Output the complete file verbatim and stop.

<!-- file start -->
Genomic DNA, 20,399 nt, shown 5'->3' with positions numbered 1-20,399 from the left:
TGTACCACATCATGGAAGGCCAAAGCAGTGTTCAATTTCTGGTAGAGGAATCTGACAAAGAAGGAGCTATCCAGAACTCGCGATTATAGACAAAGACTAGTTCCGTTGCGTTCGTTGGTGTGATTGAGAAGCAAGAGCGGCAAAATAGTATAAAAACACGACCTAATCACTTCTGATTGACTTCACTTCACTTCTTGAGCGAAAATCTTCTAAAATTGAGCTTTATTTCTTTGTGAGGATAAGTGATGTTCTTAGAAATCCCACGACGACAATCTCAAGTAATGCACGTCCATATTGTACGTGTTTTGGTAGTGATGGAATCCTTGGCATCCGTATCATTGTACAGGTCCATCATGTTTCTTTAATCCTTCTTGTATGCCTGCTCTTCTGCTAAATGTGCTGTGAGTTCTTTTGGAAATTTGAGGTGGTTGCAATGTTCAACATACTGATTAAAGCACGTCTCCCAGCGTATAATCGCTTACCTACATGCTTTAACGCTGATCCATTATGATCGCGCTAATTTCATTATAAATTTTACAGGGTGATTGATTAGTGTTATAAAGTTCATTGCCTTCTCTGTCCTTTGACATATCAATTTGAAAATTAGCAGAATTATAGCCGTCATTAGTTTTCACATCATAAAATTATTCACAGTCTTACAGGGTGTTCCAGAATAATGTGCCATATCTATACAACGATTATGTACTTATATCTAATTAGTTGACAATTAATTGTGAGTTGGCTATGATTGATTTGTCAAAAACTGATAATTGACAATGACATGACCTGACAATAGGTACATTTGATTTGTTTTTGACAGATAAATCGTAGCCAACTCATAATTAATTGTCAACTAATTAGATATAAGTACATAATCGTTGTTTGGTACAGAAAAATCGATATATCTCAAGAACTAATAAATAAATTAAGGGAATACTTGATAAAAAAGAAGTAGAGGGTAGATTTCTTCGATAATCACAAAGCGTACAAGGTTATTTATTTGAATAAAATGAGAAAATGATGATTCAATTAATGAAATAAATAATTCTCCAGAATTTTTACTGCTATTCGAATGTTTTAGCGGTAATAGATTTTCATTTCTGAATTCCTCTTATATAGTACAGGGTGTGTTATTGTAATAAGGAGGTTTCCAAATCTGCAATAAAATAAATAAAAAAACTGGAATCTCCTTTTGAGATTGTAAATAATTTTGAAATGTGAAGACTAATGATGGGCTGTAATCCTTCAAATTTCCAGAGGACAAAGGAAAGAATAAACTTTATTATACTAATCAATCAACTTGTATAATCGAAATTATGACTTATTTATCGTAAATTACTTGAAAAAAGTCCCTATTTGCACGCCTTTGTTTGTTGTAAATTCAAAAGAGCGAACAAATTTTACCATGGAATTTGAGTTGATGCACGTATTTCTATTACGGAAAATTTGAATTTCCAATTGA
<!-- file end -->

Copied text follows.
Genomic DNA, 20,399 nt, shown 5'->3' with positions numbered 1-20,399 from the left:
TGTACCACATCATGGAAGGCCAAAGCAGTGTTCAATTTCTGGTAGAGGAATCTGACAAAGAAGGAGCTATCCAGAACTCGCGATTATAGACAAAGACTAGTTCCGTTGCGTTCGTTGGTGTGATTGAGAAGCAAGAGCGGCAAAATAGTATAAAAACACGACCTAATCACTTCTGATTGACTTCACTTCACTTCTTGAGCGAAAATCTTCTAAAATTGAGCTTTATTTCTTTGTGAGGATAAGTGATGTTCTTAGAAATCCCACGACGACAATCTCAAGTAATGCACGTCCATATTGTACGTGTTTTGGTAGTGATGGAATCCTTGGCATCCGTATCATTGTACAGGTCCATCATGTTTCTTTAATCCTTCTTGTATGCCTGCTCTTCTGCTAAATGTGCTGTGAGTTCTTTTGGAAATTTGAGGTGGTTGCAATGTTCAACATACTGATTAAAGCACGTCTCCCAGCGTATAATCGCTTACCTACATGCTTTAACGCTGATCCATTATGATCGCGCTAATTTCATTATAAATTTTACAGGGTGATTGATTAGTGTTATAAAGTTCATTGCCTTCTCTGTCCTTTGACATATCAATTTGAAAATTAGCAGAATTATAGCCGTCATTAGTTTTCACATCATAAAATTATTCACAGTCTTACAGGGTGTTCCAGAATAATGTGCCATATCTATACAACGATTATGTACTTATATCTAATTAGTTGACAATTAATTGTGAGTTGGCTATGATTGATTTGTCAAAAACTGATAATTGACAATGACATGACCTGACAATAGGTACATTTGATTTGTTTTTGACAGATAAATCGTAGCCAACTCATAATTAATTGTCAACTAATTAGATATAAGTACATAATCGTTGTTTGGTACAGAAAAATCGATATATCTCAAGAACTAATAAATAAATTAAGGGAATACTTGATAAAAAAGAAGTAGAGGGTAGATTTCTTCGATAATCACAAAGCGTACAAGGTTATTTATTTGAATAAAATGAGAAAATGATGATTCAATTAATGAAATAAATAATTCTCCAGAATTTTTACTGCTATTCGAATGTTTTAGCGGTAATAGATTTTCATTTCTGAATTCCTCTTATATAGTACAGGGTGTGTTATTGTAATAAGGAGGTTTCCAAATCTGCAATAAAATAAATAAAAAAACTGGAATCTCCTTTTGAGATTGTAAATAATTTTGAAATGTGAAGACTAATGATGGGCTGTAATCCTTCAAATTTCCAGAGGACAAAGGAAAGAATAAACTTTATTATACTAATCAATCAACTTGTATAATCGAAATTATGACTTATTTATCGTAAATTACTTGAAAAAAGTCCCTATTTGCACGCCTTTGTTTGTTGTAAATTCAAAAGAGCGAACAAATTTTACCATGGAATTTGAGTTGATGCACGTATTTCTATTACGGAAAATTTGAATTTCCAATTGA